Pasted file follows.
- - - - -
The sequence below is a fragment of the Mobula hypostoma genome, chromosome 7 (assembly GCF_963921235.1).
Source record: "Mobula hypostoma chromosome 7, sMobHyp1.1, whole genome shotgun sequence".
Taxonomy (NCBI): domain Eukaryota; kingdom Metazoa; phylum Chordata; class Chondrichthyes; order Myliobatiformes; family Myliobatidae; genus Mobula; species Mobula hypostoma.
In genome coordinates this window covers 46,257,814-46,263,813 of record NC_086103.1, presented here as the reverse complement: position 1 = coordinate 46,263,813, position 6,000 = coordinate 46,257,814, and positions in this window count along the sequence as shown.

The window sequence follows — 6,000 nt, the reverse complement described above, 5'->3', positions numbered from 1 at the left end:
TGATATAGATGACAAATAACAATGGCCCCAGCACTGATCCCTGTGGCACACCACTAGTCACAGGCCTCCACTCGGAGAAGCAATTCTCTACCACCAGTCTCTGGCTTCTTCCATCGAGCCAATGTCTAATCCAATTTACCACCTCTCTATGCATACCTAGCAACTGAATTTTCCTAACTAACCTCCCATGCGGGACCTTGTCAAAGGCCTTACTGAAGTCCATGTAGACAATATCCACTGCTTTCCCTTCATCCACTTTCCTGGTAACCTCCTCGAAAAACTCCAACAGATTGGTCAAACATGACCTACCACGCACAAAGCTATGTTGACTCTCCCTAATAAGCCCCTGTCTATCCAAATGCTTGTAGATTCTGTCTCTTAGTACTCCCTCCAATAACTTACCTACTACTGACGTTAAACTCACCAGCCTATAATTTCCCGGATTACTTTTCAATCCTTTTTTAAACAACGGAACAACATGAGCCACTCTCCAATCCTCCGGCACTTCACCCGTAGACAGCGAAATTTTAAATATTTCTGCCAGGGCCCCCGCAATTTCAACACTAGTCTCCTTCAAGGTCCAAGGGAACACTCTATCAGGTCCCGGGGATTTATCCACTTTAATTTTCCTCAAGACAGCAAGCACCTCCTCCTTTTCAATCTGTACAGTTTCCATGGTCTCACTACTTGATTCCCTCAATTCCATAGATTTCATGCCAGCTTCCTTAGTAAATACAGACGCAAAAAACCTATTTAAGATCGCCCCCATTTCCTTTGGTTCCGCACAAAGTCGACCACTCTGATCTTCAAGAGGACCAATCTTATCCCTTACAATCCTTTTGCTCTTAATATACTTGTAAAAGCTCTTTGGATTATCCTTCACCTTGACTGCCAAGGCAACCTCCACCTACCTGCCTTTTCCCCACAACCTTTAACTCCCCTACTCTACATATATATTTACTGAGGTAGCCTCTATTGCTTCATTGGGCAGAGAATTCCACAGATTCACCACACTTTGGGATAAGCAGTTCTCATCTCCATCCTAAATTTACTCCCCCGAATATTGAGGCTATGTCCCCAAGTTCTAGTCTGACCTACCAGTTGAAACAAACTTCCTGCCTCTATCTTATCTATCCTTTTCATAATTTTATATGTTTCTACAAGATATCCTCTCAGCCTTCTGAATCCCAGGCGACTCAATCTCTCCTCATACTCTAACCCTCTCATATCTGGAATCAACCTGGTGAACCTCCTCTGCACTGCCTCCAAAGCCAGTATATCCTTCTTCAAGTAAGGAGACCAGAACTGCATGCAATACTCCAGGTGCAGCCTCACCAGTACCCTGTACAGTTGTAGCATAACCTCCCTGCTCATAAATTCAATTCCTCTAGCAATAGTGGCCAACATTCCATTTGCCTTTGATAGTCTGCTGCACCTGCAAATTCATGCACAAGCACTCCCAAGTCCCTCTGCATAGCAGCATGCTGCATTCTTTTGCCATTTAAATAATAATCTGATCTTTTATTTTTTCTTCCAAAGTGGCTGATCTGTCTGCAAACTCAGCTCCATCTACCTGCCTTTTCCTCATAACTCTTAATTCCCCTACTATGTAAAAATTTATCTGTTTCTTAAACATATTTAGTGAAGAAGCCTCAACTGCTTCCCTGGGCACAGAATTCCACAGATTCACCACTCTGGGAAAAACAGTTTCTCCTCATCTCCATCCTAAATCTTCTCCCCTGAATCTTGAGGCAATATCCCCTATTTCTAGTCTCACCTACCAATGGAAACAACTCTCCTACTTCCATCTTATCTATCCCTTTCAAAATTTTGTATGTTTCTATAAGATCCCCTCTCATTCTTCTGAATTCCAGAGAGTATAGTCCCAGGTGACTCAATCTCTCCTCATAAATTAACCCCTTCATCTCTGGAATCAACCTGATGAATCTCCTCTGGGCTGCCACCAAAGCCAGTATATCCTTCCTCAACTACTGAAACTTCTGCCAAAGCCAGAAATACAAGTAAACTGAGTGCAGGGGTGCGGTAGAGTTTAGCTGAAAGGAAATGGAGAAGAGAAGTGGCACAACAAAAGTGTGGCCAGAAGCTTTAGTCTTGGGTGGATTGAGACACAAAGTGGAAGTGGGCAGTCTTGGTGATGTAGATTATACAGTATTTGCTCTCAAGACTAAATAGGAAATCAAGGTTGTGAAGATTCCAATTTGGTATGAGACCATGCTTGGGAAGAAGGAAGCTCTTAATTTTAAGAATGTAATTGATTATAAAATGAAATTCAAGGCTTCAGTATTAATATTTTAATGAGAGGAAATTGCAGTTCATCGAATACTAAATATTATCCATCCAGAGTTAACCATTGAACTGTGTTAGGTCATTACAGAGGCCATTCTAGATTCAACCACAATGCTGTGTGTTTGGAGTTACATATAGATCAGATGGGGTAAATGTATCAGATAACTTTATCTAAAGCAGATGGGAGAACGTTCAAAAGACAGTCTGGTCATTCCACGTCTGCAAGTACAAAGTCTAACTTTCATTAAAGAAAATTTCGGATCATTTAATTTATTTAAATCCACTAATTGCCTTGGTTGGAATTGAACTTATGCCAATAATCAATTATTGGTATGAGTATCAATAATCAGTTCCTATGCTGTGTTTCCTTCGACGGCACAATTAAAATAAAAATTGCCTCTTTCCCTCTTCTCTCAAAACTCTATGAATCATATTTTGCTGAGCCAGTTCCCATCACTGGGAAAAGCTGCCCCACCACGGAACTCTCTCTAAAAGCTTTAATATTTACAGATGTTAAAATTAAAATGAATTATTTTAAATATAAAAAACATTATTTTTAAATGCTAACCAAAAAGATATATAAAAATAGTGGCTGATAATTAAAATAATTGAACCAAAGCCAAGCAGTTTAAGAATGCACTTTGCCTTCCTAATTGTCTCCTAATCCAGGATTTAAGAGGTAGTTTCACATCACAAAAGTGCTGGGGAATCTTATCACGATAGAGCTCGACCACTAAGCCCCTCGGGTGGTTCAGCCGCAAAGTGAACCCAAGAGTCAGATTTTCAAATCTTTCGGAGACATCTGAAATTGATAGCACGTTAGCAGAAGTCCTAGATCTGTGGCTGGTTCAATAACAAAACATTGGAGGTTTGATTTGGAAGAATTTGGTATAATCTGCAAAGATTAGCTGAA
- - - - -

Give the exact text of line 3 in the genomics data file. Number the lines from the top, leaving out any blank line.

Taxonomy (NCBI): domain Eukaryota; kingdom Metazoa; phylum Chordata; class Chondrichthyes; order Myliobatiformes; family Myliobatidae; genus Mobula; species Mobula hypostoma.